A tribunal should reflect on the existence and scope of its jurisdiction. Ordinarily, where there are concerns about the arbitrator’s jurisdiction, the parties will raise them. Parties who fail to raise jurisdictional objections timeously forfeit their right to do so at a later stage. However, even if none of the parties object to its jurisdiction, the tribunal may wish to determine the position. For example, a tribunal will want to satisfy itself that the referral to arbitration is bona fide. The tribunal may also want to establish if the dispute referred to it falls within the purview of the arbitration clause.
ARBITRATION INSIGHTS: WITH JACOB MUTEVEDZI
Frequently, the tribunal will have accepted its appointment prior to ascertaining its jurisdiction but once it is in a position to do so, the tribunal may decide to evaluate for itself whether it has jurisdiction. This is achieved by examining the arbitration agreement, the notice of arbitration and any other documentation relevant to the issue. If the tribunal is satisfied that it has jurisdiction it will proceed to hear the dispute. A party who objects to a tribunal’s jurisdiction is entitled to insist on a ruling on that question by the tribunal and is entitled to approach the High Court to determine the issue.
If the tribunal finds that it lacks jurisdiction, it will advise the parties to enable them to properly explore the issue, and if necessary, the parties can agree to an ad hoc arbitration to clothe the tribunal with the requisite jurisdiction. The tribunal may rule on its own jurisdiction, that is:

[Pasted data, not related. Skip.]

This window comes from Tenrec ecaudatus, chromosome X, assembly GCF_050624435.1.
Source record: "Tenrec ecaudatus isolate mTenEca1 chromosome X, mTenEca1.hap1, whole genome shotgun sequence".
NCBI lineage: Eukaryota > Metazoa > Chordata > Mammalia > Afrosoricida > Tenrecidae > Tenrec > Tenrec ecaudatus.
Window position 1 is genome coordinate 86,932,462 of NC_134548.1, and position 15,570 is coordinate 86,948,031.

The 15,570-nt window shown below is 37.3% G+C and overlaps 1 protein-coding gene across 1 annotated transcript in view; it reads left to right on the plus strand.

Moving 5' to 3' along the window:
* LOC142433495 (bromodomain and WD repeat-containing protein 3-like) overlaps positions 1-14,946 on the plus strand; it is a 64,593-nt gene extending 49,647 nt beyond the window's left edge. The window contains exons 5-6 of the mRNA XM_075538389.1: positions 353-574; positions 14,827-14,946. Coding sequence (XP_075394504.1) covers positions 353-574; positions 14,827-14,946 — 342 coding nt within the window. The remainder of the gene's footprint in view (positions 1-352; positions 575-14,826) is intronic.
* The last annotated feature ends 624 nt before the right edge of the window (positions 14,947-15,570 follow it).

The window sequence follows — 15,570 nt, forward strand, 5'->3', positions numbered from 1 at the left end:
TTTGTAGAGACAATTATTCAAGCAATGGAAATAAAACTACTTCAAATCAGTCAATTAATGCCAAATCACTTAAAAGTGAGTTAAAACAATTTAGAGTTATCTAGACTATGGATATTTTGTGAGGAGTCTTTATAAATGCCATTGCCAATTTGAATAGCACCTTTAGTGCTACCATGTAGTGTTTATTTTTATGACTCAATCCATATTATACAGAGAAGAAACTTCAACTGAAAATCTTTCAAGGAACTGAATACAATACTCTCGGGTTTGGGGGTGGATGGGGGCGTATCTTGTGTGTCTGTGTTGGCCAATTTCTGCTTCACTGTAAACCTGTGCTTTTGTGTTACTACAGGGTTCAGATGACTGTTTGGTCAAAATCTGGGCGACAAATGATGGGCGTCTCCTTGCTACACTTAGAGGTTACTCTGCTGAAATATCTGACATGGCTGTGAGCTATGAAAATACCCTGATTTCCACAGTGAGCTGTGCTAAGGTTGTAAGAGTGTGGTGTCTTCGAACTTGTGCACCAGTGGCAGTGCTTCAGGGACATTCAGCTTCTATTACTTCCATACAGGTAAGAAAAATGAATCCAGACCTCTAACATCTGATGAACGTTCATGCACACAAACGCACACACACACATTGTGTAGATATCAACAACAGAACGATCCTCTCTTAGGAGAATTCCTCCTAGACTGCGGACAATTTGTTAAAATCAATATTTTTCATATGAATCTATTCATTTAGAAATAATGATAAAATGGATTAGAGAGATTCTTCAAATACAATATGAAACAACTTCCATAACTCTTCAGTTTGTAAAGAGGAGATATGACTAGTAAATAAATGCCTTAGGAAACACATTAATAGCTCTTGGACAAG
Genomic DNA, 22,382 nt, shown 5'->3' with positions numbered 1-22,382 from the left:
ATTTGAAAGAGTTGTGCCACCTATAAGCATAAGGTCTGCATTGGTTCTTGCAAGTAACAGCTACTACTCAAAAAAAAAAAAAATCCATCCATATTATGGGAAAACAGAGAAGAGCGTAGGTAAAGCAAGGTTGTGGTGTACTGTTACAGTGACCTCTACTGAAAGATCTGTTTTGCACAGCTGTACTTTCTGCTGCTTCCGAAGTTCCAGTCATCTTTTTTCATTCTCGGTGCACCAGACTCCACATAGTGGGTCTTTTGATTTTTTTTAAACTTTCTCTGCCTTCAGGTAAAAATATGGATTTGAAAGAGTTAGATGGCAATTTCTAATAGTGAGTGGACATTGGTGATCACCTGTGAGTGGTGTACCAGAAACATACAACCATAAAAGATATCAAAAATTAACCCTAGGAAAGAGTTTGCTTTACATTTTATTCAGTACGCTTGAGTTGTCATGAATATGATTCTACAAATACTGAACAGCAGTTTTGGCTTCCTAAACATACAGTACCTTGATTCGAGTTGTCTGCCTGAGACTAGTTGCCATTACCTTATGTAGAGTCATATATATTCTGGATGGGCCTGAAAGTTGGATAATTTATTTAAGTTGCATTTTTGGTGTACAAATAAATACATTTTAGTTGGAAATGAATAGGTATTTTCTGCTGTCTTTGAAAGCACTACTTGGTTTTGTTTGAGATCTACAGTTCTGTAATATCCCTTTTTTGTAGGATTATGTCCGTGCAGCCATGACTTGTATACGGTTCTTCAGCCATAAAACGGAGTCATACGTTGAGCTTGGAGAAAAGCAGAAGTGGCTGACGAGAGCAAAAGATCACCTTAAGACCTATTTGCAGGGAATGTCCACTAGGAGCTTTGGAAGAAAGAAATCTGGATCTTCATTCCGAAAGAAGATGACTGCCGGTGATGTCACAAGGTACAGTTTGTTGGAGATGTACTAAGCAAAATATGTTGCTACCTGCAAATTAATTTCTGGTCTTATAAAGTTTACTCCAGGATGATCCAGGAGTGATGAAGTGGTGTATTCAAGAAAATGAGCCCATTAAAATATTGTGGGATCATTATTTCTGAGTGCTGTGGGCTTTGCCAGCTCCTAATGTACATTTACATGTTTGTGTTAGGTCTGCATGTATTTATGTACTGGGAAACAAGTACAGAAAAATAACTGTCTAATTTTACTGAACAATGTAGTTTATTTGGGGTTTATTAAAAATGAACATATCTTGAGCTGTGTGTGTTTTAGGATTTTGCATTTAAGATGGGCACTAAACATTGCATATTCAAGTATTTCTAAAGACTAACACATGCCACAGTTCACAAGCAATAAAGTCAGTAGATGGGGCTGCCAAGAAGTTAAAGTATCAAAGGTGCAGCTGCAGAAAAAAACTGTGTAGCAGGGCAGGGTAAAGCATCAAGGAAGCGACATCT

i) whether there is a valid arbitration agreement;
ii) whether the tribunal is properly constituted; and
iii) what matters have been submitted to arbitration in accordance with the arbitration agreement.
Consequently, a tribunal that is not satisfied that it has jurisdiction should inform the parties and propose a ruling on the issue. The parties are normally afforded an opportunity to make submissions before a ruling is made.
The doctrine of Kompetenz Kompetenz
As indicated in earlier articles, jurisdiction precedes a tribunal’s powers and the exercise of powers by an arbitrator presupposes the inherence of jurisdiction. However, statute has conferred an unusual jurisdiction on a tribunal which only arises if its jurisdiction is challenged. This is the competence to determine and rule on its own jurisdiction and is known as the doctrine of Kompetenz Kompetenz. According to Gaillard, E. and Savage, J. (eds.), Gaillard Fouchard Goldman on International Commercial Arbitration, Kluwer Law International, (1999: 651) the term Kompetenz Kompetenz originated from German legal terminology.
According to the Kompetenz Kompetenz doctrine, an arbitral tribunal has jurisdiction to consider and decide any disputes regarding its own jurisdiction,
subject to, in certain circumstances, subsequent judicial review. In Zimbabwe, Kompetenz Kompetenz has been codified in the Arbitration Act [Chapter 7:15] which incorporates the UNICITRAL Model Law. Article 16 (1) of the Model Law empowers an arbitral tribunal to rule on its own jurisdiction including any objections with respect to the existence or validity of an arbitration agreement. Article 16 (2) entitles the tribunal to rule on a jurisdictional plea either as a preliminary point or in an award on the merits. However, a tribunal’s decision is subject to appeal in the High Court within 30 days of the notification of the hearing. The decision of the High Court is not appealable.